Scientists use a lot of different tech to tackle the issue of ocean acidification, commonly deploying advanced devices on buoys across the world’s seas. But there is a new machine used to study the phenomenon: the Burke-O-Lator.
Instead of getting strapped to a buoy, Burke-O-Lators, developed by a professor at Oregon State University named Burke Hales, are typically installed on ships, according to a release from the University of Washington. And though they don’t look pretty, the machines measure something scientists have wanted to track for some time: the suitability of ocean waters to form calcium carbonates that shellfish use to form their protective shells.
Specifically, Burke-O-Lators measure ocean water’s ability to form aragonite, one of the most soluble calcium carbonate minerals that shellfish use. The machine does this by routing a system of sensors that measure the partial pressure of carbon dioxide, or pCO2, through a single computer, according to a presentation on the tool.
Data from Burke-O-Lators have been added to many ocean observing systems, including the recently launched Pacific Region Ocean Acidification Data Portal. It displays information from a host of ocean acidification networks across the region and was formed by the National Oceanic and Atmospheric Administration.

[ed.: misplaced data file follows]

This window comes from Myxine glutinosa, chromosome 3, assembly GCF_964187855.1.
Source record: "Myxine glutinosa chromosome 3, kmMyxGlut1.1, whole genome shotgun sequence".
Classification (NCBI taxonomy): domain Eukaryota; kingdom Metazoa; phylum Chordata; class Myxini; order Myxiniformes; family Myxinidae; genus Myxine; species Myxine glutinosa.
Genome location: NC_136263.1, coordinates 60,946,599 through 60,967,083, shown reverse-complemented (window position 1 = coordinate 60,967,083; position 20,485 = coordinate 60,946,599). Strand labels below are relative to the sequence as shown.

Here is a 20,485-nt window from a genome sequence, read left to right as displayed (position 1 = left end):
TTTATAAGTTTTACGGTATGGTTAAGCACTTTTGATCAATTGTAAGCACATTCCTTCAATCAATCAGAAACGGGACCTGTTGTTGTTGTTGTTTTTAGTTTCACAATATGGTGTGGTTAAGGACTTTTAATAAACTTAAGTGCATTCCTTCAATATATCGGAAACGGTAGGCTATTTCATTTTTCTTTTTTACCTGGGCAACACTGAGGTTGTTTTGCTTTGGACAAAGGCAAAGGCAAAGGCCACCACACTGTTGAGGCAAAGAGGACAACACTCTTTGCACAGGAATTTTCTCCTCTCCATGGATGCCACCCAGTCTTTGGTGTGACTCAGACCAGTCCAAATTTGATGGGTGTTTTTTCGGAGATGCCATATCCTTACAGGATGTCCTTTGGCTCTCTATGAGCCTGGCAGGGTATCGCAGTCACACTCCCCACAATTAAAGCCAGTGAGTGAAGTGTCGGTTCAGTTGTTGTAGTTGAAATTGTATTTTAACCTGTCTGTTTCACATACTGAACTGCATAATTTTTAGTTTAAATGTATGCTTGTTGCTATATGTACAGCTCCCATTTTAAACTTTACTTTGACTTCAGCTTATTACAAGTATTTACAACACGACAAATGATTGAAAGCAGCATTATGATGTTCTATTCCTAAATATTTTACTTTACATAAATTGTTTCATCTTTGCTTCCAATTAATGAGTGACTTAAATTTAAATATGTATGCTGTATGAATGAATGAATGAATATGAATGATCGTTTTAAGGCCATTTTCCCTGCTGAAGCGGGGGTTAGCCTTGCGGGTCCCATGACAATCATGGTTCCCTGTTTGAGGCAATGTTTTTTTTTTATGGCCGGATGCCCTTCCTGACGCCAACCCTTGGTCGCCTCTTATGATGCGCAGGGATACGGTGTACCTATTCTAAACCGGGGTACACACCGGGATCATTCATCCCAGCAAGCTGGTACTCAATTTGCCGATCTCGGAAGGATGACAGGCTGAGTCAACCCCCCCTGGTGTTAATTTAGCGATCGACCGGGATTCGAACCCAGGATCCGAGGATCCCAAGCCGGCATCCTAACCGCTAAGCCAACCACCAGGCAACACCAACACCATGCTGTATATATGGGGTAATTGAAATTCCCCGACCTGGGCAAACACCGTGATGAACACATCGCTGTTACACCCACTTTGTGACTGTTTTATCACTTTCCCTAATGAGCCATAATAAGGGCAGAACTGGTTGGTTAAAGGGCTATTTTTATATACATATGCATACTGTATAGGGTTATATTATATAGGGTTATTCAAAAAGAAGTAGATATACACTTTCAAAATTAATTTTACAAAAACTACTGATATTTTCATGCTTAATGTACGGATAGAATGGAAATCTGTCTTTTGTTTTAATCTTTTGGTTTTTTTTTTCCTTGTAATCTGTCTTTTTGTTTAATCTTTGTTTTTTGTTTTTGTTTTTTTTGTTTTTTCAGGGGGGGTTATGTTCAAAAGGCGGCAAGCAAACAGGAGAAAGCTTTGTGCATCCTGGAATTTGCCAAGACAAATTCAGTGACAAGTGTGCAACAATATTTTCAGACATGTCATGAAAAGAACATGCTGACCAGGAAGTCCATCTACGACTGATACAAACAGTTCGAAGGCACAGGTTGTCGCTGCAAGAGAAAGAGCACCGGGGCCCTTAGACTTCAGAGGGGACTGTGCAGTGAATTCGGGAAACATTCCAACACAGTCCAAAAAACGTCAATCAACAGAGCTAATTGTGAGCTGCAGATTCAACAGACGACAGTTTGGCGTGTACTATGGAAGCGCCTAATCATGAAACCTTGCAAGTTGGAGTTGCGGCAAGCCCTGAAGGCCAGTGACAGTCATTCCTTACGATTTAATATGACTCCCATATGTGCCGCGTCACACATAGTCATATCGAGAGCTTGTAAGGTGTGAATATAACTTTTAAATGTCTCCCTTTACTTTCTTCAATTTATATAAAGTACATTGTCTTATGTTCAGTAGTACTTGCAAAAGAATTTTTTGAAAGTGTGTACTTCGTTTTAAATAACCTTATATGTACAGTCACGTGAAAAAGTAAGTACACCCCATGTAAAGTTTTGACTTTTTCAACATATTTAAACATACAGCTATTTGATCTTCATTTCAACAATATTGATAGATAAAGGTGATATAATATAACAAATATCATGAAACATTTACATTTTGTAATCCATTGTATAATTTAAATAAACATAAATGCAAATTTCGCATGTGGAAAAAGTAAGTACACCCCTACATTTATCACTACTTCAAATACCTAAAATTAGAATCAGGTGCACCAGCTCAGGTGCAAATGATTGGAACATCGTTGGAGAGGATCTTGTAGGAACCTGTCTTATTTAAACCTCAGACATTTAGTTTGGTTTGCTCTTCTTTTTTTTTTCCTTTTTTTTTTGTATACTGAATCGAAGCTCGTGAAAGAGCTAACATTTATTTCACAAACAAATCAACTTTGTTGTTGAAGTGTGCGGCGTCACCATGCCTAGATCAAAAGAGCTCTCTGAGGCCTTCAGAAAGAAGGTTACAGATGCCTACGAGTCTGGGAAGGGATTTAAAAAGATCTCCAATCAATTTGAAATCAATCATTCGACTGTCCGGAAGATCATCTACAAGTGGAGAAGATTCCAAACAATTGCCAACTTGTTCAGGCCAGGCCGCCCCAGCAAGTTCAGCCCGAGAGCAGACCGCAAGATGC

“This (the new portal) makes valuable data more easily accessible, and it will increase our scientific understanding of how similar or different conditions are throughout the Pacific,” said Jan Newton, oceanographer at the University of Washington’s Applied Physics Laboratory, in a release.
The data, supplemented by Burke-O-Lators with funding support from the Oregon Legislature, can help shellfish growers by showing them when is best to grow larvae. They can also show when water conditions are best for drawing in water to fill tanks. “For shellfish growers, having access to the data off their local site is important, but the oceanic data is an advanced warning system,” said Newton.
Burke-O-Lators are available commercially from Sunburst Sensors, and marketed under the name SuperCO2. An updated version of the first machine, capable of measuring total carbon dioxide in addition to its partial pressure, is also available exclusively through Burke Hales.
Top image: Acidic seawater is corrosive and contains less of the minerals oysters need to build their shells. (Credit: Marc Dewey / Taylor Shellfish)